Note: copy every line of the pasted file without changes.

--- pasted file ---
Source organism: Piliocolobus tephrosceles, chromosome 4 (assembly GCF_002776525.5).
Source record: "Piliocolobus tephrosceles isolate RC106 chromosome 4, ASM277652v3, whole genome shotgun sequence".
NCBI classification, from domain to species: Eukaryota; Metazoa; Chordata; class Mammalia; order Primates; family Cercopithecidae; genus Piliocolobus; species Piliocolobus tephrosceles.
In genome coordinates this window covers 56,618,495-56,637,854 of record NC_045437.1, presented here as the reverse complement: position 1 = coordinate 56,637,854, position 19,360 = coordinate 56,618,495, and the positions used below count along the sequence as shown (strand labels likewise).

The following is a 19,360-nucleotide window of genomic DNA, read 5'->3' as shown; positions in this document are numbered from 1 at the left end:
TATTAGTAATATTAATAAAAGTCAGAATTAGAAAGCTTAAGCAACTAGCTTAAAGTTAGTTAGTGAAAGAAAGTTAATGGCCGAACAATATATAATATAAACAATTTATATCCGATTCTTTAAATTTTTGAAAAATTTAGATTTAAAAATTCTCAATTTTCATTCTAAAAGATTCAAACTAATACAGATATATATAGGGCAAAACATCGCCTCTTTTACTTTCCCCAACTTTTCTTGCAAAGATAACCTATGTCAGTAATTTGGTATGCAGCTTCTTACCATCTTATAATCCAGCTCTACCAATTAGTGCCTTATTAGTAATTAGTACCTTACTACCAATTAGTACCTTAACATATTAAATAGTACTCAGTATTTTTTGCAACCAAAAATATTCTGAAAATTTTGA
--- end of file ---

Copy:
Source organism: Piliocolobus tephrosceles, chromosome 4 (assembly GCF_002776525.5).
Source record: "Piliocolobus tephrosceles isolate RC106 chromosome 4, ASM277652v3, whole genome shotgun sequence".
NCBI classification, from domain to species: Eukaryota; Metazoa; Chordata; class Mammalia; order Primates; family Cercopithecidae; genus Piliocolobus; species Piliocolobus tephrosceles.
In genome coordinates this window covers 56,618,495-56,637,854 of record NC_045437.1, presented here as the reverse complement: position 1 = coordinate 56,637,854, position 19,360 = coordinate 56,618,495, and the positions used below count along the sequence as shown (strand labels likewise).

The following is a 19,360-nucleotide window of genomic DNA, read 5'->3' as shown; positions in this document are numbered from 1 at the left end:
TATTAGTAATATTAATAAAAGTCAGAATTAGAAAGCTTAAGCAACTAGCTTAAAGTTAGTTAGTGAAAGAAAGTTAATGGCCGAACAATATATAATATAAACAATTTATATCCGATTCTTTAAATTTTTGAAAAATTTAGATTTAAAAATTCTCAATTTTCATTCTAAAAGATTCAAACTAATACAGATATATATAGGGCAAAACATCGCCTCTTTTACTTTCCCCAACTTTTCTTGCAAAGATAACCTATGTCAGTAATTTGGTATGCAGCTTCTTACCATCTTATAATCCAGCTCTACCAATTAGTGCCTTATTAGTAATTAGTACCTTACTACCAATTAGTACCTTAACATATTAAATAGTACTCAGTATTTTTTGCAACCAAAAATATTCTGAAAATTTTGA